Delray has 156 sworn officer positions. Roughly 100 are uniformed. A spokeswoman said the department has not decided whether plainclothes officers will wear the cameras. The program will begin with 20 officers, and expansion will depend on how much money the department gets to buy the equipment and store the tapes. Full implementation would take three to five years.


About the Author

Randy Schultz was born in Hartford, Conn., and graduated from the University of Tennessee in 1974. He has lived in South Florida since then, and in Boca Raton since 1985. Schultz spent nearly 40 years in daily journalism at the Miami Herald and Palm Beach Post, most recently as editorial page editor at the Post. His wife, Shelley, is director of The Learning Network at Pine Crest School. His son, an attorney, and daughter-in-law and three grandchildren also live in Boca Raton. His daughter is a veterinarian who lives in Baltimore.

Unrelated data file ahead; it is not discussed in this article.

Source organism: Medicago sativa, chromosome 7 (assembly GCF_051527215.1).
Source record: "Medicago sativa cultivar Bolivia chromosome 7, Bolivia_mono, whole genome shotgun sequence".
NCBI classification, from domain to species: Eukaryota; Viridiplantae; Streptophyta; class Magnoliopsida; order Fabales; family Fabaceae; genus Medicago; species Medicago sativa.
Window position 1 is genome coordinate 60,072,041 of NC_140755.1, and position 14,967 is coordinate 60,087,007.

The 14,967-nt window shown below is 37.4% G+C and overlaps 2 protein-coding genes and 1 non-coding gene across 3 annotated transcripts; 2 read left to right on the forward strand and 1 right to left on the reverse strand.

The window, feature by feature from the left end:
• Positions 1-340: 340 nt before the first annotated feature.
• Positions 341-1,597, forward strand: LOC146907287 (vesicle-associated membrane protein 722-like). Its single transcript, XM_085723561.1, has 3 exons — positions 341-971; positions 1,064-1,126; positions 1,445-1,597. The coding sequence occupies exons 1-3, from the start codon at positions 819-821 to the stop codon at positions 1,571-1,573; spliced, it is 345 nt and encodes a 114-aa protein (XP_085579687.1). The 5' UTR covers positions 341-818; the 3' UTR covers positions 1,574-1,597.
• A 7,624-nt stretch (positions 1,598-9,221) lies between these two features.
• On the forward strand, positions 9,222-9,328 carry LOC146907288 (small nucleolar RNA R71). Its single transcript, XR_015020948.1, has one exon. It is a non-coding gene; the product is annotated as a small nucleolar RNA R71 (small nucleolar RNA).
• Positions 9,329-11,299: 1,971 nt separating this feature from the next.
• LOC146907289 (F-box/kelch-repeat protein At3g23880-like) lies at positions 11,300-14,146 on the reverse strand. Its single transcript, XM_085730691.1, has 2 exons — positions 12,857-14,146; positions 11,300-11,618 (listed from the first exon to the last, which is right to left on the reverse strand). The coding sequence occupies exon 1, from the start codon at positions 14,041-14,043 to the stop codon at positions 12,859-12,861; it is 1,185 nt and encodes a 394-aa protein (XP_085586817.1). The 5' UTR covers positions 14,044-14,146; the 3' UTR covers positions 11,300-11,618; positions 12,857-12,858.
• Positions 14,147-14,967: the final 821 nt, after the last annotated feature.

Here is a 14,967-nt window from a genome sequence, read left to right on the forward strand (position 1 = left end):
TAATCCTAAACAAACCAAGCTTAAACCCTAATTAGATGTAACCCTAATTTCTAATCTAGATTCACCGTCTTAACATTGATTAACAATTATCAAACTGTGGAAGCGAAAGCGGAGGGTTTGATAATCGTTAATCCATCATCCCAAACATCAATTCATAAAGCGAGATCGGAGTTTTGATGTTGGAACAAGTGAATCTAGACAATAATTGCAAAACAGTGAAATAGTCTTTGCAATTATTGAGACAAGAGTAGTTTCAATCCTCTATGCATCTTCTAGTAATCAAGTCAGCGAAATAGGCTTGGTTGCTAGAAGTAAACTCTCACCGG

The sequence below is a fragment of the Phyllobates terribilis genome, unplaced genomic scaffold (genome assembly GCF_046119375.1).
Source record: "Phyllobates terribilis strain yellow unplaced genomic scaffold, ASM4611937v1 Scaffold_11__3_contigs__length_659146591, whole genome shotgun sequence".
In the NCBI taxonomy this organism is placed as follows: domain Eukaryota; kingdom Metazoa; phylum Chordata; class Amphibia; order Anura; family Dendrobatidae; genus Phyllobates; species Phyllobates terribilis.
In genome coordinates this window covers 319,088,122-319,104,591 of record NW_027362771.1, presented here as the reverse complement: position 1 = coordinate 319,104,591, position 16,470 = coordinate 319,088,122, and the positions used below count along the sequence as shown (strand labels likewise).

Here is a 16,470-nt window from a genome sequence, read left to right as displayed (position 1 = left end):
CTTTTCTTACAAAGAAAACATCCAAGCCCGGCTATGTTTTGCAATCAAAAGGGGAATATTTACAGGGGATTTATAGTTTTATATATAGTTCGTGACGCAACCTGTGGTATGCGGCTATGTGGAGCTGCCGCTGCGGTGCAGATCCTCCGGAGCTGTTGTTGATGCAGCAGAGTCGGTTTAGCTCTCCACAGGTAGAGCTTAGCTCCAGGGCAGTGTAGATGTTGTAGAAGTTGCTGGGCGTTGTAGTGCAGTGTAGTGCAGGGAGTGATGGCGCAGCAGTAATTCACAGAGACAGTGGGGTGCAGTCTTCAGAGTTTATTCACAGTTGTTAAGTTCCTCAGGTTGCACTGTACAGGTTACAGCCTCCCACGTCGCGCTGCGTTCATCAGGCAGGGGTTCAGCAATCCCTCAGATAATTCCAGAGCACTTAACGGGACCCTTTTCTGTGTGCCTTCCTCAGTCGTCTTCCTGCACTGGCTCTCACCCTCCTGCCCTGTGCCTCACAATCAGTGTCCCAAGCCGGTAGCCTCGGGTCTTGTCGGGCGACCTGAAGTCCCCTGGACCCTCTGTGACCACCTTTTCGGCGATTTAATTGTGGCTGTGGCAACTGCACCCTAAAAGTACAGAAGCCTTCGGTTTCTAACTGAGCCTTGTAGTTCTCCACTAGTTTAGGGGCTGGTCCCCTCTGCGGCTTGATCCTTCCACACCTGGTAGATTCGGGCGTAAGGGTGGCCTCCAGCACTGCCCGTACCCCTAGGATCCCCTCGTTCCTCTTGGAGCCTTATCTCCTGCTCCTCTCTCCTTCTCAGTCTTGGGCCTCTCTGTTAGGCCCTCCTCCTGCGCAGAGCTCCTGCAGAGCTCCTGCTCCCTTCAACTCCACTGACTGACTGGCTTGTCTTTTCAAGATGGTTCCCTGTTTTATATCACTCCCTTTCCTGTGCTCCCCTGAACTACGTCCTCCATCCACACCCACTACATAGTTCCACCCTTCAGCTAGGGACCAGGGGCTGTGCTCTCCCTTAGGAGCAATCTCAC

Randy Schultz
Randy Schultz
Randy Schultz, a native of Hartford, Connecticut, has been a South Florida journalist since 1974. He worked for The Miami Herald until 1976 and for The Palm Beach Post from 1976 until 2014, where he served as managing editor and editorial page editor. Since 2014, he has written a politics blog, commentaries and other articles for Boca magazine. His writing has earned first-place awards from the Florida Magazine Association and the Florida Society of Newspaper Editors. Randy has lived in Boca Raton with his wife, Shelley Huff-Schultz, since 1985. His son, daughter-in-law and their three children also live in Boca Raton.